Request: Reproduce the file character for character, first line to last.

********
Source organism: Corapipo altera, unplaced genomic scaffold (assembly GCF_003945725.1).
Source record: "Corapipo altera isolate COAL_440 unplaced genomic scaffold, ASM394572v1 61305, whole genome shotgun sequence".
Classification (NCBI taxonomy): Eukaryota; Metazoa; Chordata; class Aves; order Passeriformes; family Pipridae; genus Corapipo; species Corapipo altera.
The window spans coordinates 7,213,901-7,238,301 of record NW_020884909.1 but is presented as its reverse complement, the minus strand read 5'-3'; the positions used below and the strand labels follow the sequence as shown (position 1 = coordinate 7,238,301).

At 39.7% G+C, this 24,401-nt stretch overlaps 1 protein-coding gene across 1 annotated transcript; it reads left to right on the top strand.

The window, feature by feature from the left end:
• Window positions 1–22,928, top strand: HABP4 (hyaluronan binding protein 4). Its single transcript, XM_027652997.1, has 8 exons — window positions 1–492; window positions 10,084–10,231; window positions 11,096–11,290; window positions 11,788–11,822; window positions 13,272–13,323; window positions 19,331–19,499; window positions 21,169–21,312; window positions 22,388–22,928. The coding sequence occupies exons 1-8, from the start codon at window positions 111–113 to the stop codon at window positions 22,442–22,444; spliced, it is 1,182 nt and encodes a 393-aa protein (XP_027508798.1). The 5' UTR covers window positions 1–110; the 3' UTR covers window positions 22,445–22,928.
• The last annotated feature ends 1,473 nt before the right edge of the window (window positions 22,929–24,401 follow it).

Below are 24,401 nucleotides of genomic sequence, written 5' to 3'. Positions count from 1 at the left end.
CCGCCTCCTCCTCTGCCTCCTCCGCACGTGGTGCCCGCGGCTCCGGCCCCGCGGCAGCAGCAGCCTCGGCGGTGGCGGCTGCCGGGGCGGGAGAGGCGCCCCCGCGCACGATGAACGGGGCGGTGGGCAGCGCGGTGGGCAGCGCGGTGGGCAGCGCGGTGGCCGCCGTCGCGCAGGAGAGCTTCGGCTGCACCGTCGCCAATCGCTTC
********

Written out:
Source organism: Corapipo altera, unplaced genomic scaffold (assembly GCF_003945725.1).
Source record: "Corapipo altera isolate COAL_440 unplaced genomic scaffold, ASM394572v1 61305, whole genome shotgun sequence".
Classification (NCBI taxonomy): Eukaryota; Metazoa; Chordata; class Aves; order Passeriformes; family Pipridae; genus Corapipo; species Corapipo altera.
The window spans coordinates 7,213,901-7,238,301 of record NW_020884909.1 but is presented as its reverse complement, the minus strand read 5'-3'; the positions used below and the strand labels follow the sequence as shown (position 1 = coordinate 7,238,301).

At 39.7% G+C, this 24,401-nt stretch overlaps 1 protein-coding gene across 1 annotated transcript; it reads left to right on the top strand.

The window, feature by feature from the left end:
• Window positions 1–22,928, top strand: HABP4 (hyaluronan binding protein 4). Its single transcript, XM_027652997.1, has 8 exons — window positions 1–492; window positions 10,084–10,231; window positions 11,096–11,290; window positions 11,788–11,822; window positions 13,272–13,323; window positions 19,331–19,499; window positions 21,169–21,312; window positions 22,388–22,928. The coding sequence occupies exons 1-8, from the start codon at window positions 111–113 to the stop codon at window positions 22,442–22,444; spliced, it is 1,182 nt and encodes a 393-aa protein (XP_027508798.1). The 5' UTR covers window positions 1–110; the 3' UTR covers window positions 22,445–22,928.
• The last annotated feature ends 1,473 nt before the right edge of the window (window positions 22,929–24,401 follow it).

Below are 24,401 nucleotides of genomic sequence, written 5' to 3'. Positions count from 1 at the left end.
CCGCCTCCTCCTCTGCCTCCTCCGCACGTGGTGCCCGCGGCTCCGGCCCCGCGGCAGCAGCAGCCTCGGCGGTGGCGGCTGCCGGGGCGGGAGAGGCGCCCCCGCGCACGATGAACGGGGCGGTGGGCAGCGCGGTGGGCAGCGCGGTGGGCAGCGCGGTGGCCGCCGTCGCGCAGGAGAGCTTCGGCTGCACCGTCGCCAATCGCTTC